Book III, Chapter IX

the marks of a good government

The question "What absolutely is the best government?" is unanswerable as well as indeterminate; or rather, there are as many good answers as there are possible combinations in the absolute and relative situations of all nations.

But if it is asked by what sign we may know that a given people is well or ill governed, that is another matter, and the question, being one of fact, admits of an answer.

It is not, however, answered, because every-one wants to answer it in his own way. Subjects extol public tranquillity, citizens individual liberty; the one class prefers security of possessions, the other that of person; the one regards as the best government that which is most severe, the other maintains that the mildest is the best; the one wants crimes punished, the other wants them prevented; the one wants the State to be feared by its neighbours, the other prefers that it should be ignored; the one is content if money circulates, the other demands that the people shall have bread. Even if an agreement were come to on these and similar points, should we have got any further? As moral qualities do not admit of exact measurement, agreement about the mark does not mean agreement about the valuation.

For my part, I am continually astonished that a mark so simple is not recognised, or that men are of so bad faith as not to admit it. What is the end of political association? The preservation and prosperity of its members. And what is the surest mark of their preservation and prosperity? Their numbers and population. Seek then nowhere else this mark that is in dispute. The rest being equal, the government under which, without external aids, without naturalisation or colonies, the citizens increase and multiply most, is beyond question the best. The government under which a people wanes and diminishes is worst. Calculators, it is left for you to count, to measure, to compare. [1]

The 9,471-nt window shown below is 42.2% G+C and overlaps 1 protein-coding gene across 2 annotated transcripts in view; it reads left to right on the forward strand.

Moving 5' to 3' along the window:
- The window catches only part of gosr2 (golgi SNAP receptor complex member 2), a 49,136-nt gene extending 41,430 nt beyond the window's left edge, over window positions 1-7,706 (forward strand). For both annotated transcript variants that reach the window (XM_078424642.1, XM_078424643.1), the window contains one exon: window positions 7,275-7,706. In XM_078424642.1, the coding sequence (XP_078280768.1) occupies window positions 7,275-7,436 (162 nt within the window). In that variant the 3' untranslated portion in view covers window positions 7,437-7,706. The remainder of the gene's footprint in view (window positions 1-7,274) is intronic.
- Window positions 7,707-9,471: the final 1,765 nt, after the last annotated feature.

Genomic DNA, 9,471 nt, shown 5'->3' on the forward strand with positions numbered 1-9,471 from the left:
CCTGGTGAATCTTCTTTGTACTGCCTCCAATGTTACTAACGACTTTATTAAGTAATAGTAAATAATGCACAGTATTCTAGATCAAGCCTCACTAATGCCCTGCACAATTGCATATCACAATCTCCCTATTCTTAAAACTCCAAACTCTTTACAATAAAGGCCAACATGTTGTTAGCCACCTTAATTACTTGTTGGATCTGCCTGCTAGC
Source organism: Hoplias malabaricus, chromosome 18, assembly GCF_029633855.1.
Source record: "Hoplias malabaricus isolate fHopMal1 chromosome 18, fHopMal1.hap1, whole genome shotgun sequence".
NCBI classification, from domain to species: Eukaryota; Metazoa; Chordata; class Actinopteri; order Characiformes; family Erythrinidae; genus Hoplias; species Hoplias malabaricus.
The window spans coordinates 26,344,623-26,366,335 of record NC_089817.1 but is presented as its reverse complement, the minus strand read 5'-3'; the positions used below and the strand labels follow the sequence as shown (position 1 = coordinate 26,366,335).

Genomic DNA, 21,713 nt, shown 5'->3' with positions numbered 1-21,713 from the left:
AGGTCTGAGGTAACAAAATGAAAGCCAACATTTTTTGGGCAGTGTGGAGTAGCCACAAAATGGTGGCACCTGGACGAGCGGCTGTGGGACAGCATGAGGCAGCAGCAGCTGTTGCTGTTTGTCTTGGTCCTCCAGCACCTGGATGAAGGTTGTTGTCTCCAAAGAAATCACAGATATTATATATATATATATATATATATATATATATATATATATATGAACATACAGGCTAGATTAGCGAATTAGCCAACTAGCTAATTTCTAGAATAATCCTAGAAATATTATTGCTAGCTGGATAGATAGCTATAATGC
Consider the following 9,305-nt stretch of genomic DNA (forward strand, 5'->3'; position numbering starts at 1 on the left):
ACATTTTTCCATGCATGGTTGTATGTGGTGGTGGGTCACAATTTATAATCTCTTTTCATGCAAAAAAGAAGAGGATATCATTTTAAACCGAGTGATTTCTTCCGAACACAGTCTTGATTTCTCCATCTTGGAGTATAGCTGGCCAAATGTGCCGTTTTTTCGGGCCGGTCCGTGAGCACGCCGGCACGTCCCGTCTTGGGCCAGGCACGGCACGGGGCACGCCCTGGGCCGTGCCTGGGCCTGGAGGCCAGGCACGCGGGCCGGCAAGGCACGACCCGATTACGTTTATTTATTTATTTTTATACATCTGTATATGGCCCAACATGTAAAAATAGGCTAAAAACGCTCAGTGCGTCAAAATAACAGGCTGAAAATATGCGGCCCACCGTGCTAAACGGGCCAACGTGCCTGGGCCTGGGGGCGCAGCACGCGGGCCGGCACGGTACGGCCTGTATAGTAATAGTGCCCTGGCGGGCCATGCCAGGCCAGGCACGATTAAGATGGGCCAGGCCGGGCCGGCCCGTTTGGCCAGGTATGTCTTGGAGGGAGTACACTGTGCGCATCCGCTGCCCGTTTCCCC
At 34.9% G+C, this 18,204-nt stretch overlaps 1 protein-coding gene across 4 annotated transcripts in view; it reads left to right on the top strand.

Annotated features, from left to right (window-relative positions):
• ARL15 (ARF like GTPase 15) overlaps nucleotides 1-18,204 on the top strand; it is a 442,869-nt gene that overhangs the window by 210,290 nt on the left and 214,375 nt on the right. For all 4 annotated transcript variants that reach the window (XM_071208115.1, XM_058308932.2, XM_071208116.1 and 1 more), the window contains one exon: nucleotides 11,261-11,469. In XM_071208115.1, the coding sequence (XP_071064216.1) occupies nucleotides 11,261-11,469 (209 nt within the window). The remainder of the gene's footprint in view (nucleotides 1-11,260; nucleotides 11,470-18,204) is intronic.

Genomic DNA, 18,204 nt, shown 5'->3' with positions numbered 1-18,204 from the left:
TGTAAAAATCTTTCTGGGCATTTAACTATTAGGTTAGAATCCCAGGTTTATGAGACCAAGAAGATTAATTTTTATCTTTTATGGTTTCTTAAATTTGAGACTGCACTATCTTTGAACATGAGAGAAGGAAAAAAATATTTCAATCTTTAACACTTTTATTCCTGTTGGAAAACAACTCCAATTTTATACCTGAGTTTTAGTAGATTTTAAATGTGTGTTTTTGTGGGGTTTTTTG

[1] On the same principle it should be judged what centuries deserve the preference for human prosperity. Those in which letters and arts have flourished have been too much admired, because the hidden object of their culture has not been fathomed, and their fatal effects not taken into account. "Idque apud imperitos humanitas vocabatur, cum pars servitutis esset." ["Fools called 'humanity' what was a part of slavery," Tacitus, Agricola, 31.] Shall we never see in the maxims books lay down the vulgar interest that makes their writers speak? No, whatever they may say, when, despite its renown, a country is depopulated, it is not true that all is well, and it is not enough that a poet should have an income of 100,000 francs to make his age the best of all. Less attention should be paid to the apparent repose and tranquillity of the rulers than to the well-being of their nations as wholes, and above all of the most numerous States. A hail-storm lays several cantons waste, but it rarely makes a famine. Outbreaks and civil wars give rulers rude shocks, but they are not the real ills of peoples, who may even get a respite, while there is a dispute as to who shall tyrannise over them. Their true prosperity and calamities come from their permanent condition: it is when the whole remains crushed beneath the yoke, that decay sets in, and that the rulers destroy them at will, and "ubi solitudinem faciunt, pacem appellant" ["Where they create solitude, they call it peace," Tacitus, Agricola, 31.] When the bickerings of the great disturbed the kingdom of France, and the Coadjutor of Paris took a dagger in his pocket to the Parliament, these things did not prevent the people of France from prospering and multiplying in dignity, ease and freedom. Long ago Greece flourished in the midst of the most savage wars; blood ran in torrents, and yet the whole country was covered with inhabitants. It appeared, says Macchiavelli, that in the midst of murder, proscription and civil war, our republic only throve: the virtue, morality and independence of the citizens did more to strengthen it than all their dissensions had done to enfeeble it A little disturbance gives the soul elasticity; what makes the race truly prosperous is not so much peace as liberty.

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